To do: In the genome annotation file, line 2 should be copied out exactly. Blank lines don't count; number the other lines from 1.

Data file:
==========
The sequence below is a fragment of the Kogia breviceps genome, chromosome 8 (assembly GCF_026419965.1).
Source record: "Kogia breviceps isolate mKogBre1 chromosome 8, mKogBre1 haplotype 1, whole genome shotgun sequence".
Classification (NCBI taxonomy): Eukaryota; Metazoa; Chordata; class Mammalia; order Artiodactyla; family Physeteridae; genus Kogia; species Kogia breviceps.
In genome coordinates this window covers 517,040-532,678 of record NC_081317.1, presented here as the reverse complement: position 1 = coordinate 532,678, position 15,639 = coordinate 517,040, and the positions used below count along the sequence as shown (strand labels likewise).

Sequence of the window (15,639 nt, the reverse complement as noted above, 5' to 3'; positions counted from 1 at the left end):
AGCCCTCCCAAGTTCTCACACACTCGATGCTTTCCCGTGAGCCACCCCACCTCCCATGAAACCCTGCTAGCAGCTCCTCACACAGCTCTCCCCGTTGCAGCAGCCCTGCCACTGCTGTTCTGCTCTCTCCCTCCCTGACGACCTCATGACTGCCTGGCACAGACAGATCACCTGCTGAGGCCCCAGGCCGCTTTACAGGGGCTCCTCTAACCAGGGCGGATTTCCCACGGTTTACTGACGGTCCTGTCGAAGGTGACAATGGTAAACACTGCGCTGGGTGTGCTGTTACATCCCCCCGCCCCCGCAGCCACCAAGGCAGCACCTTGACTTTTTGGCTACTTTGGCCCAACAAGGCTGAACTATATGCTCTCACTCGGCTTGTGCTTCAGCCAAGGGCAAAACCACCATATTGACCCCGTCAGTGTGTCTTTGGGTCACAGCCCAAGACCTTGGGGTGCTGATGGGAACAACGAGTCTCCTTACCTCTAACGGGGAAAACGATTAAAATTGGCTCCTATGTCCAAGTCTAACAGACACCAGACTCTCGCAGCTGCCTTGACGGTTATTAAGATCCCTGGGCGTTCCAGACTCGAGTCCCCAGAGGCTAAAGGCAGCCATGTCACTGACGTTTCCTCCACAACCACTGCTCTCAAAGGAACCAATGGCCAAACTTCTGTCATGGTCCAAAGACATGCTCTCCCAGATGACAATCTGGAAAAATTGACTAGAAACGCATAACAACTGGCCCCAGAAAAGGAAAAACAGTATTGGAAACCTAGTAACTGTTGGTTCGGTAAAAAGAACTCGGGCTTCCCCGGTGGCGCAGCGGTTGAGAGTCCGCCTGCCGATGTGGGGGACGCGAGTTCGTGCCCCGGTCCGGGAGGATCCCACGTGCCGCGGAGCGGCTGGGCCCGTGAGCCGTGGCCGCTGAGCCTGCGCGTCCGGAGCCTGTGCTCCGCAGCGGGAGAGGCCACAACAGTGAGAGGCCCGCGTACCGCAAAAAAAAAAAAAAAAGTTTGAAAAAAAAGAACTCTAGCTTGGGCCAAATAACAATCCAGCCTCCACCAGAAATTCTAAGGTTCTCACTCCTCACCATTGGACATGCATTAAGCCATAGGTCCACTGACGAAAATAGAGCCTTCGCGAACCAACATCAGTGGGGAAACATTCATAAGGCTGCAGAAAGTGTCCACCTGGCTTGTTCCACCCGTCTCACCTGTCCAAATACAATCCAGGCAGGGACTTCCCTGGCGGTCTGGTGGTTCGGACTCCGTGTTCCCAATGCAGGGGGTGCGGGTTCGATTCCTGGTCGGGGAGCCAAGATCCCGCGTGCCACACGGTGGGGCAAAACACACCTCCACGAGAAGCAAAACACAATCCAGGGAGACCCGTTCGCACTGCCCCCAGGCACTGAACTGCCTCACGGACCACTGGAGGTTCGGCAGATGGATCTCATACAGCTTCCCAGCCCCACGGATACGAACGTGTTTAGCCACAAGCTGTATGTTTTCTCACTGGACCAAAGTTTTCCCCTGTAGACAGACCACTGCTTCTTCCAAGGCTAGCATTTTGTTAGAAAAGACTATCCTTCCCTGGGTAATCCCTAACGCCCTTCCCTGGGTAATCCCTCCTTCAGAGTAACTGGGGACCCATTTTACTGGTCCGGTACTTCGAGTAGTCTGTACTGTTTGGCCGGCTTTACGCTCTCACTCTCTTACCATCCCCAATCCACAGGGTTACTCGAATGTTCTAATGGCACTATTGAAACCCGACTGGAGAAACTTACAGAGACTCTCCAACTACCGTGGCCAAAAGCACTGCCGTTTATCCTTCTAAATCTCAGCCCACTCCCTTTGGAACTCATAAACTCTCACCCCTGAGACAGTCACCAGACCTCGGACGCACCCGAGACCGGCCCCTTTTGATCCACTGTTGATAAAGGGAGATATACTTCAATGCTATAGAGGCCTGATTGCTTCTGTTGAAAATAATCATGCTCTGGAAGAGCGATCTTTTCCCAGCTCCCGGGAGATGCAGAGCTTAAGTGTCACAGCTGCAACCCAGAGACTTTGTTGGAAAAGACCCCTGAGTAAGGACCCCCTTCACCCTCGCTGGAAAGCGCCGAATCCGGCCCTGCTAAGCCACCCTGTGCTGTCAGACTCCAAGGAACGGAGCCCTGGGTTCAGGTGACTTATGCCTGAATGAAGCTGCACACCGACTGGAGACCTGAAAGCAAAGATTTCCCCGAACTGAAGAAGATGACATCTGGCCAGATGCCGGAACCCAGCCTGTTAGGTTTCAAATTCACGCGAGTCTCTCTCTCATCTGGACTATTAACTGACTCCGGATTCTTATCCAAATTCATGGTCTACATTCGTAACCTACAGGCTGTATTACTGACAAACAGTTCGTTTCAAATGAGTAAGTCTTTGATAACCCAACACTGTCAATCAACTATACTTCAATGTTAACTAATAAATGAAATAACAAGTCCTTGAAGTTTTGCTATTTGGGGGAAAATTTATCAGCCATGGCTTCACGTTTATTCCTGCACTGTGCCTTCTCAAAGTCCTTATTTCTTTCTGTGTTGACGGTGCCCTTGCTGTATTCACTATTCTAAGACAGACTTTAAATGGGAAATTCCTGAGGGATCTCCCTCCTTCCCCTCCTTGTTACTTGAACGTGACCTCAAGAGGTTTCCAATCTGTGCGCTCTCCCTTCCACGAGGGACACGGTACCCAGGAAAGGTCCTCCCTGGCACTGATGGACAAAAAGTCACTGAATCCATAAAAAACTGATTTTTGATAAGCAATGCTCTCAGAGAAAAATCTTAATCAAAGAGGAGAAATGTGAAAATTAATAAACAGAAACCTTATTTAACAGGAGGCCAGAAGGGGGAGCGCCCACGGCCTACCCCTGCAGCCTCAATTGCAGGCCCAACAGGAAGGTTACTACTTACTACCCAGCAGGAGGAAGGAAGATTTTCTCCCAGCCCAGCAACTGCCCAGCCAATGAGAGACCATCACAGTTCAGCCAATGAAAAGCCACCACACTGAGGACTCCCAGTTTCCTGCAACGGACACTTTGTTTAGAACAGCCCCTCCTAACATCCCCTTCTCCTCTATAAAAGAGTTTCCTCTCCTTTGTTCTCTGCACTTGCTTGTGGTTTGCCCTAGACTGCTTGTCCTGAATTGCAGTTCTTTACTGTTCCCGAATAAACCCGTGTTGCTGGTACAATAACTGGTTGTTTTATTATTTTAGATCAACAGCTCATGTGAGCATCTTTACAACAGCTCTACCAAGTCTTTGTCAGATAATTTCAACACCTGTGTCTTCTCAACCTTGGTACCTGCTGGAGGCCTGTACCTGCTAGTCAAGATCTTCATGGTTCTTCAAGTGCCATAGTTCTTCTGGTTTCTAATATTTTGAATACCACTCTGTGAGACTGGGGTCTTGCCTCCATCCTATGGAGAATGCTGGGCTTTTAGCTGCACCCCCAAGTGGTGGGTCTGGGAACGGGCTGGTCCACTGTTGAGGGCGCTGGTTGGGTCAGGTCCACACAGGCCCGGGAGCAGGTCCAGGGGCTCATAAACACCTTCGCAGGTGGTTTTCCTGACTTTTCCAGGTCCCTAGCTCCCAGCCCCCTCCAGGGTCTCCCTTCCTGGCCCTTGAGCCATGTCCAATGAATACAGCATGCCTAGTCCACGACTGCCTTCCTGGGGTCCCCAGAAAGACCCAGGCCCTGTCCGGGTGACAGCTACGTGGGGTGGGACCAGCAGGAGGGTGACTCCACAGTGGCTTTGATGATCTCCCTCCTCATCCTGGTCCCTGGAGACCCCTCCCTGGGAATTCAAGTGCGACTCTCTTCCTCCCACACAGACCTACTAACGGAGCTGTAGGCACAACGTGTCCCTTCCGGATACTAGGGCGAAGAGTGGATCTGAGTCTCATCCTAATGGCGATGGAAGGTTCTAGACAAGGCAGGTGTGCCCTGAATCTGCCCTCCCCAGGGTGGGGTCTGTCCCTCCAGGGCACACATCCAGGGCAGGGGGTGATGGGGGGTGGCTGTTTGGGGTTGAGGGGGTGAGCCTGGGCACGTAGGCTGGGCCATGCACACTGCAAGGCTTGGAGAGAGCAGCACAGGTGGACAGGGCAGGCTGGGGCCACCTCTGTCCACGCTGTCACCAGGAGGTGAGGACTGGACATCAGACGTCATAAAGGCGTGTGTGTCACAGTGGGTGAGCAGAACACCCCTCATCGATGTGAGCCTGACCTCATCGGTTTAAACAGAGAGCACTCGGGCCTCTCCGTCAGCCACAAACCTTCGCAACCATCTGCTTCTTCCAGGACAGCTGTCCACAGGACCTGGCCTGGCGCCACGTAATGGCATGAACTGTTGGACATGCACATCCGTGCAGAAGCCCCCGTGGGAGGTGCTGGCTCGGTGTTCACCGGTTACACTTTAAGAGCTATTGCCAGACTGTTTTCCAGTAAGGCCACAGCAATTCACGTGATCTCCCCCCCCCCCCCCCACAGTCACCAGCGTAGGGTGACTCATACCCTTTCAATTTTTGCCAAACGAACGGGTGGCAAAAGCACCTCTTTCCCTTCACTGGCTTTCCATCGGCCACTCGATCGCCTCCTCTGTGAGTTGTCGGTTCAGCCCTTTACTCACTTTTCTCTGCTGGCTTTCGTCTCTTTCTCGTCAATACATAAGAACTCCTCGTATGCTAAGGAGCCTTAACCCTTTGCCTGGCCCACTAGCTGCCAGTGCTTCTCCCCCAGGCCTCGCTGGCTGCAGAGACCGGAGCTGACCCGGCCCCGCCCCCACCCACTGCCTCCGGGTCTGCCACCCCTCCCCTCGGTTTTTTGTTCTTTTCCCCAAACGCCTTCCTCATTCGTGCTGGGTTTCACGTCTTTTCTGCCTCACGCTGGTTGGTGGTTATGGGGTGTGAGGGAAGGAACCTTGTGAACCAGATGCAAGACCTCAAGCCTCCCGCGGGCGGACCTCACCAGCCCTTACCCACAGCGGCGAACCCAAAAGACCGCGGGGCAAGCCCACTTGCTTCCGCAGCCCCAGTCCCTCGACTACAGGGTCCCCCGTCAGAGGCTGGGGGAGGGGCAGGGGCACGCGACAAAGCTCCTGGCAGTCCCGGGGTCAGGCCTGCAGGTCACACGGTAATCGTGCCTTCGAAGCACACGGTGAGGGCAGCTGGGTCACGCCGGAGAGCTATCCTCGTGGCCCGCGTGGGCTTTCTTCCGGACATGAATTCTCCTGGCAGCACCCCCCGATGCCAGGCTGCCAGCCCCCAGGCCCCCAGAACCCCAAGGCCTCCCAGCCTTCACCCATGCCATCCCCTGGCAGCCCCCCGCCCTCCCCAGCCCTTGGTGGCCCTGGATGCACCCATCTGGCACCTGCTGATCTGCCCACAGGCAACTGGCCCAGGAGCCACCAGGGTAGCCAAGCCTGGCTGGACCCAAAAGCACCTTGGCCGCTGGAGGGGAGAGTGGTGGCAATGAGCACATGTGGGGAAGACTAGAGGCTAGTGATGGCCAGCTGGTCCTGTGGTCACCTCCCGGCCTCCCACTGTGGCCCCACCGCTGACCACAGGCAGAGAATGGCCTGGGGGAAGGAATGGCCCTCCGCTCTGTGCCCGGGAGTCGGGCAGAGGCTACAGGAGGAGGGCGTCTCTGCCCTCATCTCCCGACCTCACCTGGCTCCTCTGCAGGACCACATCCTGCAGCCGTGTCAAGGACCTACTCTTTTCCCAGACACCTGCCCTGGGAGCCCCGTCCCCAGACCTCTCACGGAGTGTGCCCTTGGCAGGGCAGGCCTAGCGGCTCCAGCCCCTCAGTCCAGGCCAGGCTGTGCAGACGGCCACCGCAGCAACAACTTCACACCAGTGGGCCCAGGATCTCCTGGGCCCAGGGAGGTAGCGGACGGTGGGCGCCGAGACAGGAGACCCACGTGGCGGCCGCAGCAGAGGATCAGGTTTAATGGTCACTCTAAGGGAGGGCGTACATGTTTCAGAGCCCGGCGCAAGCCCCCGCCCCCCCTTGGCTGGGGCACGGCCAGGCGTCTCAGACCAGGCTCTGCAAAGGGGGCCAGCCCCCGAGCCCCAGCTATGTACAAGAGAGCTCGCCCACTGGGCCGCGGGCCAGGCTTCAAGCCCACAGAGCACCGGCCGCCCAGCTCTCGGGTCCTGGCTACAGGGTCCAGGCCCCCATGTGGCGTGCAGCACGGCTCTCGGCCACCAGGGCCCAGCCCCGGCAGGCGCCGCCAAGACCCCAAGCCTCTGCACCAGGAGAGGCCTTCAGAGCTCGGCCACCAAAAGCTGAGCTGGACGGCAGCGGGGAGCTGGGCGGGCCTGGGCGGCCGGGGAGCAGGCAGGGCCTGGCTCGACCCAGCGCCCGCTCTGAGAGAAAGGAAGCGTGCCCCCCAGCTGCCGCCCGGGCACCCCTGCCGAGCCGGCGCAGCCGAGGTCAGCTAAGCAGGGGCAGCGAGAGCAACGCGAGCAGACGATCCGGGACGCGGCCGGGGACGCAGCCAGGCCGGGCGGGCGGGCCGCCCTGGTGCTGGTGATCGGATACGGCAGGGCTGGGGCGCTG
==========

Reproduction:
Source record: "Kogia breviceps isolate mKogBre1 chromosome 8, mKogBre1 haplotype 1, whole genome shotgun sequence".